[A quick break from the Heavy Metal Timeline series. We’ll get right back to that after this announcement.]
I am no kind of athlete. Even as a kid, I was a slow runner. I loved football, but I was never a good player. Humiliatingly, I could never think quickly on the pitch, to spot the pass others miss — the one thing I might legitimately have expected to be good at.
And now I’m 46 years old, I weigh 104 kg, I have a BMI of 31.3 which makes me clinically obese, and my job is the most sedentary imaginable: I walk the five meters from my bed to my desk every morning and spend all day sitting in front of a computer.
That means that if I can run 5 km, so can you!
And I do run 5k, every Monday and Friday (plus a faster 2k run on Wednesdays). And my times (while still very slow) are improving every time.
If you, like me, know you ought to get more exercise but just can’t seem to get yourself into a habit of running, then I’m here to help you. “But Mike”, you say, “You just admitted you’re a terrible runner. Why should we listen to you?” For that very reason, my friend. I’m a terrible runner, but for decades I wasn’t a runner at all. I’ve just recently made the transition from non-runner to runner, which means I’m perfectly placed to help others across that chasm.
And then there’s this: actual runners are so darned intimidating. You look up “running for beginners” there are shedloads of articles about how first you need to spend £150 on a pair of quality running shoes, and how you need the right balance of carbs and proteins in your diet, and what the best rehydration regimen is, and how you need an app that tells you when to alternate between fast run, slow run and walk. I used to look at all that and just think, pfft. I don’t have the time or energy to invest.
Badgers to all that. I’m going to tell you how I went from Not Running to Running, and how you can, too. The secret is simple: lower the activation energy. Everything else follows from that.
Activation energy is a concept from chemistry: it’s the energy that has to be put into a chemical system before a reaction occurs. Once the reaction begins, it can be self-sustaining: for example, you have to have to put heat into a system to start a fire, but once it’s going it will keep burning until it runs out of fuel. By analogy, we have to put energy into going for a run — mental and emotional as well as physical energy. And for people as unmotivated as me, it doesn’t take much to stop me running at all.
It’s raining outside? Nah, I don’t fancy that. Cold? Ugh, forget it. Too hot? I’ll run another day. It takes very, very little to make me not bother.
Or how about this: “You mean I have to put on special shoes just to run? Count me out!”
Seriously, I am sensationally lazy when it comes to physical exercise. Almost any excuse suffices to get me out of doing it. If I run regularly, it can only be because I’ve made it as easy on myself as humanly possible.
The secret to my success, such as it is, is that we bought a second-hand treadmill. We didn’t get it for me — our youngest son wanted one for Christmas last year. Turns out that they’re surprisingly cheap second-hand, probably because they’re so big and heavy and hard to move. If you’re prepared to pick it up in person in your car, you can probably get one for about £50-100 on eBay (that’s what we paid).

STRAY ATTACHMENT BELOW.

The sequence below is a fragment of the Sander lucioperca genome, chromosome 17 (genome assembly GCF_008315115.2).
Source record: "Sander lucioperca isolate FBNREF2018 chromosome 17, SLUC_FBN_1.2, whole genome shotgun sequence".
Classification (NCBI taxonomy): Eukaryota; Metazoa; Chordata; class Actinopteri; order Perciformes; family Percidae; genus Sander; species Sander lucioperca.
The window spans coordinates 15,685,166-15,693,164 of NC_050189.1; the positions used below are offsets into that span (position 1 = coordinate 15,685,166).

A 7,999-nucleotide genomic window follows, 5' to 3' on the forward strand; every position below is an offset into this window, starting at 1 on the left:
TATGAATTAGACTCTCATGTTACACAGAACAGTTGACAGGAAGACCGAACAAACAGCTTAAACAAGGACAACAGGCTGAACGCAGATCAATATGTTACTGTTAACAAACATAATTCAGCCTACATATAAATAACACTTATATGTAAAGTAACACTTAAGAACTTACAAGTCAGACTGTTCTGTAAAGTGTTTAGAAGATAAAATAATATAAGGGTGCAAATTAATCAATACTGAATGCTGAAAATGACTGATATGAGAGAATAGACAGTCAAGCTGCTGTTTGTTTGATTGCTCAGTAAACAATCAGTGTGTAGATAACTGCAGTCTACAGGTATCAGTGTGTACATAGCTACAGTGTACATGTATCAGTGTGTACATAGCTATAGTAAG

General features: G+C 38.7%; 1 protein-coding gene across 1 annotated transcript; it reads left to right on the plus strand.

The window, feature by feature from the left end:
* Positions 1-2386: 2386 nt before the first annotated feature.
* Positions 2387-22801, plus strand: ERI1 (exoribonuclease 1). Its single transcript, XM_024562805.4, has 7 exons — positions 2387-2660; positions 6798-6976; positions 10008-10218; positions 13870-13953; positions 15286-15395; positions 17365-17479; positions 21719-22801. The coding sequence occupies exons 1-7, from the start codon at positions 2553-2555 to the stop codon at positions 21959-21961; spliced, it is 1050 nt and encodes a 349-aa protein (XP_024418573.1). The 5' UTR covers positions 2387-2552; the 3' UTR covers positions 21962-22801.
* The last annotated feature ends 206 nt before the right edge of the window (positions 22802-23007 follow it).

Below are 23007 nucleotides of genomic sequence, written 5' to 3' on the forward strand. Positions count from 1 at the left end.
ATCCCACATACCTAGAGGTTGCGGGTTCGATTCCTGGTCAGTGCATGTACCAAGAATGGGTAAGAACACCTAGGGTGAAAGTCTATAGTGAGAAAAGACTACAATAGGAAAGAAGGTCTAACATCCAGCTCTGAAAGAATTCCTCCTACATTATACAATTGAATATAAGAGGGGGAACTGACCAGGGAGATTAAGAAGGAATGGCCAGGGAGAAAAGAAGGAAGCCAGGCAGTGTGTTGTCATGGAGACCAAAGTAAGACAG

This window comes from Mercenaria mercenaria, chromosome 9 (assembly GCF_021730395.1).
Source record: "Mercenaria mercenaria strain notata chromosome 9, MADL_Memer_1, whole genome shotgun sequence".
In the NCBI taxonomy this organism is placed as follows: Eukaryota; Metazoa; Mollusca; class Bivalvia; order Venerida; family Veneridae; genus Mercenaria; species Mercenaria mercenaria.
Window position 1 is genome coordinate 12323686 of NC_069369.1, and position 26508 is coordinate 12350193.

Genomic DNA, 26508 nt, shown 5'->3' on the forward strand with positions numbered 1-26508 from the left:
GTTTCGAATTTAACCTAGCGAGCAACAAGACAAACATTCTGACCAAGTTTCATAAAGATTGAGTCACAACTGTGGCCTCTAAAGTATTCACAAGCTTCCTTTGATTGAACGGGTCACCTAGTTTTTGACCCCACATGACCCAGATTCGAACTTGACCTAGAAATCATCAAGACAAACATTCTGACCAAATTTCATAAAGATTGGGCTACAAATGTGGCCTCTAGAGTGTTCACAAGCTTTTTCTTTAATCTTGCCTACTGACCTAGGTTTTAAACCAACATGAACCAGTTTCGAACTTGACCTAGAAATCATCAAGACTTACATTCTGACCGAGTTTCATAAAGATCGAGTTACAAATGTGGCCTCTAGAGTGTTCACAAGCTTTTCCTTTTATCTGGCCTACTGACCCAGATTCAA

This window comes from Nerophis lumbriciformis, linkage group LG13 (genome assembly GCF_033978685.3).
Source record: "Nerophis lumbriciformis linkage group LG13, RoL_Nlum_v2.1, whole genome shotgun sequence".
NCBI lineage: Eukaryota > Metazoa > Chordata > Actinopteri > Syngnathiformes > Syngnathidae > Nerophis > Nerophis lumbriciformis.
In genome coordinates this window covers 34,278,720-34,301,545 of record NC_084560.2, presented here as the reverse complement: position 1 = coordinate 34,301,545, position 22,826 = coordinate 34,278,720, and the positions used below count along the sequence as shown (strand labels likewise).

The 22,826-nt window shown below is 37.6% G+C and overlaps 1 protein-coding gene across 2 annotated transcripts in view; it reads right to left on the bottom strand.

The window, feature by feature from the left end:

This is great for activation energy:
- I don’t care how cold it is outside
- I know I’m not going to get run over
- I can easily run a set distance (it’s on the display)
- I don’t even bother putting shoes on, I just run barefoot
There are two other big advantages, too.
I know some people actively enjoy it, but for me, running is incredibly boring. The only thing that keeps me sane as I put one foot in front of another for 30 or 40 minutes is brain-food, which usually means complex music (usually prog). That’s easier to arrange at home than when running on roads, especially as you need to be able to hear traffic on roads. (One day I might even get around to sorting out how to listen to podcasts.)
Finally, using a treadmill at home gives you more control over how far and how fast you run. Again, this probably isn’t an issue for proper runners, but for someone as unmotivated as me it’s crucial. I can force myself to run a bit faster by adding 0.1 km/h to my speed each time. I can see the distance accumulate in front of me, and do endless mental arithmetic to figure out what fraction of the distance I’ve covered and what my projected final time is. Because I don’t like actual running, I need all that.
And the thing is, it’s working. The first few times I ran on the treadmill, I felt like I was going to die. The first time I successfully pushed myself to do the full 5k, I could hardly breathe at all by the end. Now, only just over a month since my first 5k, I’m doing it four minutes faster and breathing easily at the end.
I’m still not enjoying it, but I’m not hating it.
And that’s enough to stop me getting progressively fatter and more unfit as I make my way into middle age. I recommend it.
[Historical note: I wrote this back in February; but just as I was readying it for posting, the treadmill crumbled under my mighty mass and I stopped running. It’s only now that I am once more running 5k on the repaired treadmill that I feel I can post this with integrity.]